Charles Correlli Johnson
Because Charles Johnson Snr was a teacher of the violin, and apparently very fond of the music of a particular composer for that instrument, his second son received the splendid middle name of Corelli in addition to his own name of Charles.
Charles Corelli Johnson was born in New Street, Coventry in 1861, went to Trinity School where he became a pupil teacher and completed his formal education at Borough Road Training College in London. Returning to Coventry in 1882, he looked for a teaching post, and to his delight was offered the chance to take on the organisation of a brand new school to be opened at Earlsdon.
What a challenge that was for a young lad of 21! Of course he accepted and began what was to be a unique career, serving the whole of his working life as a headmaster. He was given orders by the school committee - get as many pupils as he could to start at the new school. This meant going round the 'village' interviewing parents and persuading them that their children would receive a good education under his guidance. He managed to get 73 to start with, but it wasn't long before many more children began to take advantage of the new little school.
With the help of his assistant mistress, Miss Lucy Satchwell from Kenilworth Board School and a couple of pupil teachers, he worked hard and dedicatedly to make a school the estate would be proud of.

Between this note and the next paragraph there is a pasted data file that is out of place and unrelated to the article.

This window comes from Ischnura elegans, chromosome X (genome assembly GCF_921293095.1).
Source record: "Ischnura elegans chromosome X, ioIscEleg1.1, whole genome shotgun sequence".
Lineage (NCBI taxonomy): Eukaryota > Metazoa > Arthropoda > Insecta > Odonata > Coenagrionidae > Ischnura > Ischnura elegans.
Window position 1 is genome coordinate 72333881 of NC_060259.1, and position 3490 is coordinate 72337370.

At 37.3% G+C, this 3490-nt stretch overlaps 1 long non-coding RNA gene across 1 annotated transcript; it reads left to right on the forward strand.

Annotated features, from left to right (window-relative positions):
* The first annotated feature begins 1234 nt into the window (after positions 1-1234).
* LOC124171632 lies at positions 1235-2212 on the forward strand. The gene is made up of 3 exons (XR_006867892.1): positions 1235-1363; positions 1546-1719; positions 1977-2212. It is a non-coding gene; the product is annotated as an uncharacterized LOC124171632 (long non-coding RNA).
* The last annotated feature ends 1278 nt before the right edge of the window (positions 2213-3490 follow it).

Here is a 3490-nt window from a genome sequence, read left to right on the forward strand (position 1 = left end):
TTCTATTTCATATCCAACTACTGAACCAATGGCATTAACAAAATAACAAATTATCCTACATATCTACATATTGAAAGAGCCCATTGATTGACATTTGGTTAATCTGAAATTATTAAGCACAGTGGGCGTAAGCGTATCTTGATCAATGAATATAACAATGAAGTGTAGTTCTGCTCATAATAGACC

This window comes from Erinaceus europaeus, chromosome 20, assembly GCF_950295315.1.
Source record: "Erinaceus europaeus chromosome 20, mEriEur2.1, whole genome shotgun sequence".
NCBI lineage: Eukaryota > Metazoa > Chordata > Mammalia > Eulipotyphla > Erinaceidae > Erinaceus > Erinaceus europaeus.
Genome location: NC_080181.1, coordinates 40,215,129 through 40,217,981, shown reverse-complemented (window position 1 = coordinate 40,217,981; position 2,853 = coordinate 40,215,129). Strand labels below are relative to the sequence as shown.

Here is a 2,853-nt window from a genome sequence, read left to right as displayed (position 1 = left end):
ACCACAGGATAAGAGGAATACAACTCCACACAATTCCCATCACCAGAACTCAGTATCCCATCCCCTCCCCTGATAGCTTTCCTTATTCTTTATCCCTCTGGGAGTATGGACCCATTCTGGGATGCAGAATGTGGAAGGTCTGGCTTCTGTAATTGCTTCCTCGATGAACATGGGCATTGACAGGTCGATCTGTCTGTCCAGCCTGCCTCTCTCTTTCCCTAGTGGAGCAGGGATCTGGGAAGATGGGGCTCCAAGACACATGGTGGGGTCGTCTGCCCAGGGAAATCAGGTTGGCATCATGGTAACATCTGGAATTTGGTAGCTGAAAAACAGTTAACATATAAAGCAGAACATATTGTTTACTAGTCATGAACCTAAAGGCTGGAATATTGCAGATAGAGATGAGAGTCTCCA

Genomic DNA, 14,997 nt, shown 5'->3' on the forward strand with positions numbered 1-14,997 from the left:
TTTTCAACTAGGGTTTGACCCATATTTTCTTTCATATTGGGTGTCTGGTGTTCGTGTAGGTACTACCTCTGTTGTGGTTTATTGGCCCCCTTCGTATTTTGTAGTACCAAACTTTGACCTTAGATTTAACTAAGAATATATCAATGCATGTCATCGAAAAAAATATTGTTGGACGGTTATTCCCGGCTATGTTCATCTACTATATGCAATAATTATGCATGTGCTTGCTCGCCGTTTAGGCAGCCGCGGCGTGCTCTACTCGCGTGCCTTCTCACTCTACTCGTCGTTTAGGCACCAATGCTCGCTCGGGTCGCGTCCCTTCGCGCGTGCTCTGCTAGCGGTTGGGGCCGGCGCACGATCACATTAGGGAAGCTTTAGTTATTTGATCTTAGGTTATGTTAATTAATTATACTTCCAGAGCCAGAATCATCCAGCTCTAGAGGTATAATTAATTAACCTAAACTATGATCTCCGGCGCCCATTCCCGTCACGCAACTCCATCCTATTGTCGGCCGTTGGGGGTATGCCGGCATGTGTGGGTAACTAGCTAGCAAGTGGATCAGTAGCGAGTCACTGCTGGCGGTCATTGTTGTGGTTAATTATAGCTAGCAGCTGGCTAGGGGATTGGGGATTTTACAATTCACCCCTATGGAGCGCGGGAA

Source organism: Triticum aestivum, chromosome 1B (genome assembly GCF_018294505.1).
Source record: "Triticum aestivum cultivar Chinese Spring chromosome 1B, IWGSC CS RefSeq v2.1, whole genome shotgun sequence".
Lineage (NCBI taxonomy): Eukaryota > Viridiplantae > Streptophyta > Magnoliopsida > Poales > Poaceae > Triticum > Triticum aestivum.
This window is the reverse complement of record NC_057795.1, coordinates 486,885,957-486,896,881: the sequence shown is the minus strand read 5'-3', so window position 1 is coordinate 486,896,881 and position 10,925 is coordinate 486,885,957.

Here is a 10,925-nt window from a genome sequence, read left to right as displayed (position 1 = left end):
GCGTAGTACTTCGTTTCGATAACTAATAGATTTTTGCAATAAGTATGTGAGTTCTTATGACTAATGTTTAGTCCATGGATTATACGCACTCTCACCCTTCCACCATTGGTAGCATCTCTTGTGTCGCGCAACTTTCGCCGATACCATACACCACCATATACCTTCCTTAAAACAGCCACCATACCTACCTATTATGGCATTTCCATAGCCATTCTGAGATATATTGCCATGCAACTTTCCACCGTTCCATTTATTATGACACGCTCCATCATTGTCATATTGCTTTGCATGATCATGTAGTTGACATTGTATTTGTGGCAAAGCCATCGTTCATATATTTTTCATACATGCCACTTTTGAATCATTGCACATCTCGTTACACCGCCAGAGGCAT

The following year, in 1883, Charles married his childhood sweetheart, Anna Lenton, and they began their married life in a house on Earlsdon Street, later moving to Moor Street before finally settling at 57 Earlsdon Avenue South. In 1905 he transferred to Red Lane School, an unhappy move according to one of his four daughters, the late Mrs Marie Bates, and it is difficult to understand why he went. He retired from teaching in 1925, died in 1936 aged 74 and is buried in London Road Cemetery, mourned by many.
It was undoubtedly his dedication and hard work which started the tradition of the good, solid education to be had at Earlsdon School, and to which so many past pupils look back with gratitude and affection.
From Schooldays Remembered, Earlsdon School 1882-2002, Ed. Mary Montes.
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